Bill arrived from Ann Arbor that night. The kids and I had moved in earlier that week, though lots of work still needed to be done. Proud of the restoration, I gave him a tour, describing the completed work and my plans. Being a tub-man, he was most captivated with the bathtub throne. Anxious to try it out, Bill filled the tub the next morning. He and our two young children climbed in.

So I’m downstairs in the kitchen making breakfast and listening to the “Morning Edition” of Maine Public Radio. The tub is directly over the kitchen stove and counters. I hear the kids laughing and splashing water. Suddenly, in the middle of this, I hear another sound. Faint but distinctive. I turn off the radio. At first I think I must be imaging it, but in a few more seconds I hear it again — a disturbing sound, like wood ripping. My eyes dart up to the large exposed wooden beam, the carrying beam. The noise causes goosebumps like a fingernail scratching a blackboard. And then I see it. The beam is splitting!

Andy, one of the two carpenters, is in my weaving room, sheet-rocking walls. “Andy. Please come right away,” I shout. But Andy never moves quickly, and for that matter, neither does the other carpenter, George. I ran by Andy, blurting out what is happening, and take two steps at a time to get up to the bathroom. My family is startled as I jump forward through the doorway, plunge my arm into the water, and pull out the rubber plug.

“Get out! Now!”

“Why, Mommy?”

“Just do as I say. Grab some clothes and get downstairs. Quickly!”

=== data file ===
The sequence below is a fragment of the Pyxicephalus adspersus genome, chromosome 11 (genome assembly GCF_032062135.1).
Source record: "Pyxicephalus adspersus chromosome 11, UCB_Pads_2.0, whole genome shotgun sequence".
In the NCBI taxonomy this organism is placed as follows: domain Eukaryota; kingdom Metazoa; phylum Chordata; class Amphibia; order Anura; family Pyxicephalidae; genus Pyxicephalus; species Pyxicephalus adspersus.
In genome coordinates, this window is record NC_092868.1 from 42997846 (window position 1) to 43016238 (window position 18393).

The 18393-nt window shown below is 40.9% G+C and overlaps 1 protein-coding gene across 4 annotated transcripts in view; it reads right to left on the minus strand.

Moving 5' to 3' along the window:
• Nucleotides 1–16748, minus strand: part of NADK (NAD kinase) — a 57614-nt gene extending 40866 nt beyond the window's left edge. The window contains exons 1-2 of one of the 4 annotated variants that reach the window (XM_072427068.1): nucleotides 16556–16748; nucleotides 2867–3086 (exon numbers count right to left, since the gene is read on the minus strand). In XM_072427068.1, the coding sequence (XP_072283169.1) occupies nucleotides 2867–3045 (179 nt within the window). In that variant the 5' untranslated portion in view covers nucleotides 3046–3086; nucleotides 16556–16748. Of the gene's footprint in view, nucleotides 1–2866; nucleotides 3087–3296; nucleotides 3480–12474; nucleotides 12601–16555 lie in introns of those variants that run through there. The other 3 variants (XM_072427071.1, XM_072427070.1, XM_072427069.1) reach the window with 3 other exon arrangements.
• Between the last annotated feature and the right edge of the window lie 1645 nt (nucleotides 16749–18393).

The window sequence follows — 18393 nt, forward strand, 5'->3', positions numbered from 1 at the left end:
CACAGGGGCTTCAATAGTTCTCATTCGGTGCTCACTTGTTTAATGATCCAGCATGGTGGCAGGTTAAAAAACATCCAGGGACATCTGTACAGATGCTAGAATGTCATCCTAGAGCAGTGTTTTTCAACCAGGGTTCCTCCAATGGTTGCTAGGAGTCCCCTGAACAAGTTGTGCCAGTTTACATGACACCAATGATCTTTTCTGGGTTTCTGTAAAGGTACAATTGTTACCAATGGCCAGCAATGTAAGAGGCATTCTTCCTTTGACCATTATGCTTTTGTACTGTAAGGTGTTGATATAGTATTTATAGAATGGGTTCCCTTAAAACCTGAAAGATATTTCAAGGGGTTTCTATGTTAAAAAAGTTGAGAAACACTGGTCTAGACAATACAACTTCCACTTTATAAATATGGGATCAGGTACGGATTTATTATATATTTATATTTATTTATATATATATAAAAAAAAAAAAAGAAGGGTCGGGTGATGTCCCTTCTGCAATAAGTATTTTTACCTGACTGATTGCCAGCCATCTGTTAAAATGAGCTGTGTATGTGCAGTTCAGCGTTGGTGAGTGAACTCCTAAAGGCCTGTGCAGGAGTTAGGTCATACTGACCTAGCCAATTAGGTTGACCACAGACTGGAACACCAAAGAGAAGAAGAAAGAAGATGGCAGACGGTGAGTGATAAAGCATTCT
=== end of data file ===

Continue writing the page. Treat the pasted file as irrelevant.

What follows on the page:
“What the hell’s going on?” Bill yells back.

“The beam is breaking!”

I run back downstairs. Andy is pushing back his cap and scratching his head and looking up at the calamity.

“Andy, for God’s sake, do something!” He walks calmly out into the hall and yells upstairs to George who is putting insulation in the attic.

“Geo..orge. Better get down here. It seems Mrs. Moss’ tub is coming into the kitchen!”  I want to scream at him. Andy’s speech is as slow as his other movements, so this request seems like a bedtime prayer instead of an emergency.

George ambles his way downstairs and into the kitchen and on into the cellar.

“Oh my God, Where’d he go?” My heart is pounding in my throat. I start grabbing glassware off the shelves as fast as I can, as images flash across my mind of glass splintering and ricocheting across the room, the tub falling into the room with water splashing everywhere, the counter splitting in half and the newly laid floor tiles breaking.

In a slow-motion fog, I see George reappear carrying an adjustable floor jack. And then I hear a loud noise — WHUMP!

I have to blink a few times to get my bearings. I look up at the beam in disbelief. It has split through. Its two end pieces sit neatly onto the metal plate of the floor jack as if they belonged there all along.

George and Andy had set the floor jack under the beam at the same instant the beam cracked completely.

Andy takes off his cap and wipes his forehead with his handkerchief. George is still looking up and shaking his head. Bill runs into the kitchen with a towel wrapped around his waist. The kids are right behind him, naked, holding various pieces of clothing to their chests. My heart is still pounding.

Ted slouched back in his chair and laughed when I told him the story the next day at the bank. And then he sat forward and picked up his phone receiver, instructing a teller to cut me a check for a new metal carrying beam.

Rumored around town: “Did you hear the one about Mrs. Moss’ tub falling into her kitchen?”

This column represents a series of essays about my experiences, including those collected about learning, cooking, sharing, and eating food. Memories of food cannot be disregarded in someone’s life, at least, not mine. My proclivity for the kitchen with its smells and warmth has played a prominent role in my life.